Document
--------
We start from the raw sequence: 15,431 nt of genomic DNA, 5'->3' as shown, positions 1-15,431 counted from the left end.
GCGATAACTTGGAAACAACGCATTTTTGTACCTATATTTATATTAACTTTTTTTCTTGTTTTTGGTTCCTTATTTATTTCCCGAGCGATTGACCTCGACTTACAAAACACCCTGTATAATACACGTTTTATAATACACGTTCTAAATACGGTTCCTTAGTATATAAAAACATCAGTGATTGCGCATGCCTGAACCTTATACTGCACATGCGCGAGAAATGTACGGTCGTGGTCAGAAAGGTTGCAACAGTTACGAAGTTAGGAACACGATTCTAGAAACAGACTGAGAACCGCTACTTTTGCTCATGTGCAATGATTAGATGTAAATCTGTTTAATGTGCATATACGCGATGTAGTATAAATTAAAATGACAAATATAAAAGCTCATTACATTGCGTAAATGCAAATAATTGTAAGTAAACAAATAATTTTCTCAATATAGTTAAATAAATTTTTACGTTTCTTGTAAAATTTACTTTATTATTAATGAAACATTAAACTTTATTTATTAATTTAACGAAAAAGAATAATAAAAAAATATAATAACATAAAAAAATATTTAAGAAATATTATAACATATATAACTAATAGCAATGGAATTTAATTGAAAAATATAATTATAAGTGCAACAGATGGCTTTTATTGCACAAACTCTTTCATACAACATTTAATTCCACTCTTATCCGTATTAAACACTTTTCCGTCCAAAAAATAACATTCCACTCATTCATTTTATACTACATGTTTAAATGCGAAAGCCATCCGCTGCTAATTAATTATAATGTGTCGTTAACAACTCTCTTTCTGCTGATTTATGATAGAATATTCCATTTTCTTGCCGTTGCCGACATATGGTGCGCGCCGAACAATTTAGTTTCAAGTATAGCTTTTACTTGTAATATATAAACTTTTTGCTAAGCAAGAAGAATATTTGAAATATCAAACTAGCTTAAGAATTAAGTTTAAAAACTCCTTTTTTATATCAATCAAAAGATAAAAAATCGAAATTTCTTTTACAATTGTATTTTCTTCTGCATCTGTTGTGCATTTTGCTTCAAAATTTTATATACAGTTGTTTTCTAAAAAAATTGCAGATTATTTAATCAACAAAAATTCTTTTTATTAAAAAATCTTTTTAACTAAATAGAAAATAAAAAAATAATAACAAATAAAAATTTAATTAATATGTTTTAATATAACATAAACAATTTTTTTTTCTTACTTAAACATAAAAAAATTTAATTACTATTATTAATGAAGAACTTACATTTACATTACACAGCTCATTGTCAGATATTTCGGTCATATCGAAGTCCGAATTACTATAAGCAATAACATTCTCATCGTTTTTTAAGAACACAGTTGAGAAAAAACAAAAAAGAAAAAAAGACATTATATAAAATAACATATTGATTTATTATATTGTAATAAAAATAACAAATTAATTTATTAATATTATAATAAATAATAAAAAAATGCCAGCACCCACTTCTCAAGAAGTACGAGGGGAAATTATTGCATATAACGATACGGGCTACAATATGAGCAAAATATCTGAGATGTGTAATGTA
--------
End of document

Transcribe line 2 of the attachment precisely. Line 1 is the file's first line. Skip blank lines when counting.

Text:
GCGATAACTTGGAAACAACGCATTTTTGTACCTATATTTATATTAACTTTTTTTCTTGTTTTTGGTTCCTTATTTATTTCCCGAGCGATTGACCTCGACTTACAAAACACCCTGTATAATACACGTTTTATAATACACGTTCTAAATACGGTTCCTTAGTATATAAAAACATCAGTGATTGCGCATGCCTGAACCTTATACTGCACATGCGCGAGAAATGTACGGTCGTGGTCAGAAAGGTTGCAACAGTTACGAAGTTAGGAACACGATTCTAGAAACAGACTGAGAACCGCTACTTTTGCTCATGTGCAATGATTAGATGTAAATCTGTTTAATGTGCATATACGCGATGTAGTATAAATTAAAATGACAAATATAAAAGCTCATTACATTGCGTAAATGCAAATAATTGTAAGTAAACAAATAATTTTCTCAATATAGTTAAATAAATTTTTACGTTTCTTGTAAAATTTACTTTATTATTAATGAAACATTAAACTTTATTTATTAATTTAACGAAAAAGAATAATAAAAAAATATAATAACATAAAAAAATATTTAAGAAATATTATAACATATATAACTAATAGCAATGGAATTTAATTGAAAAATATAATTATAAGTGCAACAGATGGCTTTTATTGCACAAACTCTTTCATACAACATTTAATTCCACTCTTATCCGTATTAAACACTTTTCCGTCCAAAAAATAACATTCCACTCATTCATTTTATACTACATGTTTAAATGCGAAAGCCATCCGCTGCTAATTAATTATAATGTGTCGTTAACAACTCTCTTTCTGCTGATTTATGATAGAATATTCCATTTTCTTGCCGTTGCCGACATATGGTGCGCGCCGAACAATTTAGTTTCAAGTATAGCTTTTACTTGTAATATATAAACTTTTTGCTAAGCAAGAAGAATATTTGAAATATCAAACTAGCTTAAGAATTAAGTTTAAAAACTCCTTTTTTATATCAATCAAAAGATAAAAAATCGAAATTTCTTTTACAATTGTATTTTCTTCTGCATCTGTTGTGCATTTTGCTTCAAAATTTTATATACAGTTGTTTTCTAAAAAAATTGCAGATTATTTAATCAACAAAAATTCTTTTTATTAAAAAATCTTTTTAACTAAATAGAAAATAAAAAAATAATAACAAATAAAAATTTAATTAATATGTTTTAATATAACATAAACAATTTTTTTTTCTTACTTAAACATAAAAAAATTTAATTACTATTATTAATGAAGAACTTACATTTACATTACACAGCTCATTGTCAGATATTTCGGTCATATCGAAGTCCGAATTACTATAAGCAATAACATTCTCATCGTTTTTTAAGAACACAGTTGAGAAAAAACAAAAAAGAAAAAAAGACATTATATAAAATAACATATTGATTTATTATATTGTAATAAAAATAACAAATTAATTTATTAATATTATAATAAATAATAAAAAAATGCCAGCACCCACTTCTCAAGAAGTACGAGGGGAAATTATTGCATATAACGATACGGGCTACAATATGAGCAAAATATCTGAGATGTGTAATGTA